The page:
For the past two years [J. Bonnie Newman], as White House director of administration, had to worry about the TelePrompTer. She returned to New Hampshire last month to start a radio station and, she hopes, to help Bush's re-election effort. In her first interview since her return, Newman revealed some of the inner workings of the White House and how it reflects the personality of George Bush.
Newman, 45, of Hampton, has a long resume: dean of students at the University of New Hampshire; executive director of the Forum on New Hampshire's Future, a bipartisan group of civic leaders; chief of staff to US Rep. Judd Gregg, now governor; former president of the Business and Industry Association, a lobbying group. She campaigned for Gregg, for former President Ronald Reagan, for Bush. She had been in the White House before, as Reagan's deputy personnel director, and she headed the US Economic Development Administration.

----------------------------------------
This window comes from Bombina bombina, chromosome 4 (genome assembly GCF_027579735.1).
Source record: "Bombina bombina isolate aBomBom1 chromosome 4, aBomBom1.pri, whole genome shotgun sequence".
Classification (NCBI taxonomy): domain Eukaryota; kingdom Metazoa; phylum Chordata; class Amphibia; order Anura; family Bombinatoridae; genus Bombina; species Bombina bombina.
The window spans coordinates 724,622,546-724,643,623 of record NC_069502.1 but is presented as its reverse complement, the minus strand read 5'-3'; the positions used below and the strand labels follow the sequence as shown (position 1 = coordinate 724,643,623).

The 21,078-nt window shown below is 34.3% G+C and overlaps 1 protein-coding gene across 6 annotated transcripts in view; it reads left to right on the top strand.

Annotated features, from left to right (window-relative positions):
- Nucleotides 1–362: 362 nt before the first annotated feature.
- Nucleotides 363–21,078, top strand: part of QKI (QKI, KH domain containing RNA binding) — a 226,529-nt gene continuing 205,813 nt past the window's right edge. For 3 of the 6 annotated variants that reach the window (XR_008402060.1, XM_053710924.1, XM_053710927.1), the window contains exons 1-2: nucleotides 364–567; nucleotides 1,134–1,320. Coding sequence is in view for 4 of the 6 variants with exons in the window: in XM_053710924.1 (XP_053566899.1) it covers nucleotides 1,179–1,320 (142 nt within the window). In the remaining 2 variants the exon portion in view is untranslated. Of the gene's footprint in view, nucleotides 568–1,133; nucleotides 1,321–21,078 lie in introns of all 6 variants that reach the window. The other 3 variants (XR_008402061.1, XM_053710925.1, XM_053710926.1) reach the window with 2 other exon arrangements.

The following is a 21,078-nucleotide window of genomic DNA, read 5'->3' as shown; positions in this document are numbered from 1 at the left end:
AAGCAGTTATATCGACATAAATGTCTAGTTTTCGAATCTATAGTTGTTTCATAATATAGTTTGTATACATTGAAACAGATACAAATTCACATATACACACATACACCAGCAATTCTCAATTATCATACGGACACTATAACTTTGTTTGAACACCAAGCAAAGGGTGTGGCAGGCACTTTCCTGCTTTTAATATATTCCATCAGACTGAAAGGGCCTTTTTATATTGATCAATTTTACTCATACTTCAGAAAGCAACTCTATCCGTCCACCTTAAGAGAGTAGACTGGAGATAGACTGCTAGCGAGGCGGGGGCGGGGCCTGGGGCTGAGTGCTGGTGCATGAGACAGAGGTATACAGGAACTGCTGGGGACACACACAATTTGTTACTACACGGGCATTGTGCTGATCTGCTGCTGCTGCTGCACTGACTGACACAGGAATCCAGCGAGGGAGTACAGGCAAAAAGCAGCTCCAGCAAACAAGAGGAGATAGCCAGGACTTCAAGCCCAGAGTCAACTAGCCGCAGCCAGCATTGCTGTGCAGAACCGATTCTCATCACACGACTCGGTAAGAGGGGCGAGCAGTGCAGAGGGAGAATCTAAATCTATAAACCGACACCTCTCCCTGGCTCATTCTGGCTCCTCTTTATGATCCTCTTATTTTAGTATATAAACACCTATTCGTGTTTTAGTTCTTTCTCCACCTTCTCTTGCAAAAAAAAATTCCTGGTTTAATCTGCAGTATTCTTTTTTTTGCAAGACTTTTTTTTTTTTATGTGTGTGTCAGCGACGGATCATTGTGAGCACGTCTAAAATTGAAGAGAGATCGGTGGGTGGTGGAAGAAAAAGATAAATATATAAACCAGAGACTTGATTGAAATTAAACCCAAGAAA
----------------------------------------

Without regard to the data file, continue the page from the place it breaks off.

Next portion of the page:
The informality created obstacles, Newman said, because Bush is liable to suddenly pick up the phone for an informal, personal contact with lawmakers or world leaders: the First Networker. This networking is widely credited with helping preserve unity among the allies during pre-war negotiations, but she said it made life difficult for the people who kept the lines open.
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